Also called Exploration, players love to discover something, to be surprised. This also can be seen in the Game Feature, Discovery. Discovery encourages players to discover new pages within a website. This drives up page views and time-on-site.

Example: In World of Warcraft, as players discover new lands they earn bonus experience points. Also there can even be special Achievements for Discovery.
How this applies to Gamification: An example of this would be to give the player a multiplier bonus based on how many new pages they read each week.

Epic Meaning

Players will be highly motivated if they believe they are working to achieve something great, something awe-inspiring, something bigger than themselves.

Free Lunch

Using this dynamic, a player feels that they are getting something for free due to someone else having done work. It’s critical that work is perceived to have been done (just not by the player in question) to avoid breaching trust in the scenario. The player must feel that they’ve “lucked” into something.

Infinite Gameplay

Games that do not have an explicit end. Most applicable to casual games that can refresh their content or games where a static (but positive) state is a reward of its own.


Levels are a system, or “ramp”, by which players are rewarded an increasing value for a culmination of points. Often features or abilities are unlocked as players progress to higher levels. Leveling is one of the highest components of motivation for gamers. There are typically three types of leveling ramps: Flat, Exponential and Wave Function.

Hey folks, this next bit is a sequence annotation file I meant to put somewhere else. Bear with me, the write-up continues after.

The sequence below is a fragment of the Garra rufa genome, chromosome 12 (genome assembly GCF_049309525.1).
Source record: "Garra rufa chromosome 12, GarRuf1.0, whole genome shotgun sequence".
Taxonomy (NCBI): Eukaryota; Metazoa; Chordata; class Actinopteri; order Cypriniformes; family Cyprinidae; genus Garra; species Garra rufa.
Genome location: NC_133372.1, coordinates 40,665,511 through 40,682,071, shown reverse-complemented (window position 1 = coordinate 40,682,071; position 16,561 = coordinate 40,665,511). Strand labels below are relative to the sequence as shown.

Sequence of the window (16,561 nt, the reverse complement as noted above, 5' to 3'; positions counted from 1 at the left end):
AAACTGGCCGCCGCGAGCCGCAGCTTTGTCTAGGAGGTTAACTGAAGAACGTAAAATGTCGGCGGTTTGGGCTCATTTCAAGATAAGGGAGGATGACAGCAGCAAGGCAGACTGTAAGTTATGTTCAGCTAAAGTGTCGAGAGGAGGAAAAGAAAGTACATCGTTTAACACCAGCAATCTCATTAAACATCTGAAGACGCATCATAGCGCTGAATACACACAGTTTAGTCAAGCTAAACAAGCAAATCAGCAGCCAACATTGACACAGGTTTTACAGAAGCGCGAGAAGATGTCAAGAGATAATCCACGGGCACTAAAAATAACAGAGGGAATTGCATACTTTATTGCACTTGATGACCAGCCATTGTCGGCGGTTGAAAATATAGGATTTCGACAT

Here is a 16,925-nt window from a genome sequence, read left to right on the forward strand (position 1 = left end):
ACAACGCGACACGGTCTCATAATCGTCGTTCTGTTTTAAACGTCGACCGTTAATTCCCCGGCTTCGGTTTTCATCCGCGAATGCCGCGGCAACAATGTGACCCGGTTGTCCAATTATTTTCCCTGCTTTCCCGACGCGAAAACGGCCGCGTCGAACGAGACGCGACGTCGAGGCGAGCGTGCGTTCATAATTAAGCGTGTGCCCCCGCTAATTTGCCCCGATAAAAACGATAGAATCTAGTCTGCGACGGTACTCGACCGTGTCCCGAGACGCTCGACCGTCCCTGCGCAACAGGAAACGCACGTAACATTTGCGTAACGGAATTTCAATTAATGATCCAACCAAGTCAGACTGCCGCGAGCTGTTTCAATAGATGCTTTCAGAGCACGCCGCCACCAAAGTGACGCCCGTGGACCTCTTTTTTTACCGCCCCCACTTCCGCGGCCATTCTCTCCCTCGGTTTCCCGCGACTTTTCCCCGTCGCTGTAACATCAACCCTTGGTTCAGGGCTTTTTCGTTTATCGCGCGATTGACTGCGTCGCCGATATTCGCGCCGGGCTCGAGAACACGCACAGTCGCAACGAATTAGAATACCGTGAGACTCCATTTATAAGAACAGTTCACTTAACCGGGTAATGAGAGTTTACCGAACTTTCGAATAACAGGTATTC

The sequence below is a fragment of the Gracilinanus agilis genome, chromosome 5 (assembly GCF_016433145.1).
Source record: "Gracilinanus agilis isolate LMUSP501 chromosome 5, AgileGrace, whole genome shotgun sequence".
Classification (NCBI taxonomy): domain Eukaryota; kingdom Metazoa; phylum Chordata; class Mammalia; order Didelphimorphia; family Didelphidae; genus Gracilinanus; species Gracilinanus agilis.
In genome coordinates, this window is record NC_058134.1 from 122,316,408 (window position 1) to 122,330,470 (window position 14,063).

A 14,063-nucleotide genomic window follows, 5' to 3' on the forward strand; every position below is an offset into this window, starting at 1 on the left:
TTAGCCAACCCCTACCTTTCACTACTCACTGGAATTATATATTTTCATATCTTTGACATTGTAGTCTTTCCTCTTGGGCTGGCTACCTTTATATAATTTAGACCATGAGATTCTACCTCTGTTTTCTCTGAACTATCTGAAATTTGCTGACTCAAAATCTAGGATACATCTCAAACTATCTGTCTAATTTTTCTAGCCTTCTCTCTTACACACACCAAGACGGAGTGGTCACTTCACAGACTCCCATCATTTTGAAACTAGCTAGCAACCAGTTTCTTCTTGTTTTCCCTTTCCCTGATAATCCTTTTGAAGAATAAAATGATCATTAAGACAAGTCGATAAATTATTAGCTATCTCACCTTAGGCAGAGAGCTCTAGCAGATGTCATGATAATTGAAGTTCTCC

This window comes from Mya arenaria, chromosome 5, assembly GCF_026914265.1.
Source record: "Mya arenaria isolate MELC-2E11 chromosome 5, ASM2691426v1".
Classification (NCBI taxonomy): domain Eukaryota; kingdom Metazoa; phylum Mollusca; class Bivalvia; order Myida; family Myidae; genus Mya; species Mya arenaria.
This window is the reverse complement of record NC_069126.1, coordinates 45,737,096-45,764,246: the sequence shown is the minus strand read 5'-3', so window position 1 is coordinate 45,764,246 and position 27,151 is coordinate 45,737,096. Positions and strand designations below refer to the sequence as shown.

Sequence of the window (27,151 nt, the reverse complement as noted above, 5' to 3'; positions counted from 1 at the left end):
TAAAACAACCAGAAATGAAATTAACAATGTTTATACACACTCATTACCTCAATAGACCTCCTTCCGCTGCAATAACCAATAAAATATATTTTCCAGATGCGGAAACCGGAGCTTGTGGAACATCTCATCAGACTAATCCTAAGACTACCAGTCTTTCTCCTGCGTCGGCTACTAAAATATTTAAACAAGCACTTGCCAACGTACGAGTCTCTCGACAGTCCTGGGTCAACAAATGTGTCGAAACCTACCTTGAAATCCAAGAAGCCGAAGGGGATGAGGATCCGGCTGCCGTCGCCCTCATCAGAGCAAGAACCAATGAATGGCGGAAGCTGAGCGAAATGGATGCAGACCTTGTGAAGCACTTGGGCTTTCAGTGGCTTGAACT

Loss Aversion

Loss Aversion is a game mechanic that influences user behavior not by reward, but by not instituting punishment.


A game dynamic in which the winner is determined solely by chance. This creates a high level of anticipation. The fairness is often suspect, however winners will generally continue to play indefinitely while losers will quickly abandon the game, despite the random nature of the distinction between the two.


Ownership is a powerful Game Dynamic that creates Loyalty.

Game Mechanics Balance

Game Mechanics Balance: Achieve balance in a game by comparing frustration versus bored and stay out of bounds from both.


A dynamic in which success is granularity displayed and measured through the process of completing itemized tasks.

Points are a running numerical value given for any single action or combination of actions. +1 Knowledge of Points!



Also known as Challenges. Challenges usually implies a time limit or competition whereas Quests are meant to be a journey of obstacles a player must overcome.

Reward Schedules

The time frame and delivery mechanisms through which rewards (points, prizes, level ups) are delivered. Three main parts exist in a reward schedule; contingency, response and reinforcer.


It’s the rank or level of a player. Players are often motivated by trying to reach a higher level or status. Also relates to envy.

Urgent Optimism

Extreme self motivation. The desire to act immediately to tackle an obstacle combined with the belief that we have a reasonable hope of success.


A game element that requires multiple people to play (or that can be played better with multiple people).

Game Mechanics Summarized

We use a variety of these methods and game mechanics and game theory whenever and wherever possible as long as they don’t interfere or prevent the desired outcome. Try adding some of these into your marketing mix, mobile app, even your company culture and see what happens. We’d love for you to share how these or others make a difference.

Game Mechanics and Game Theory
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Game Mechanics and Game Theory
Some ways companies and marketers alike use game theory and game mechanics to help move people through a decision process, increase participation, and come to the desired outcome.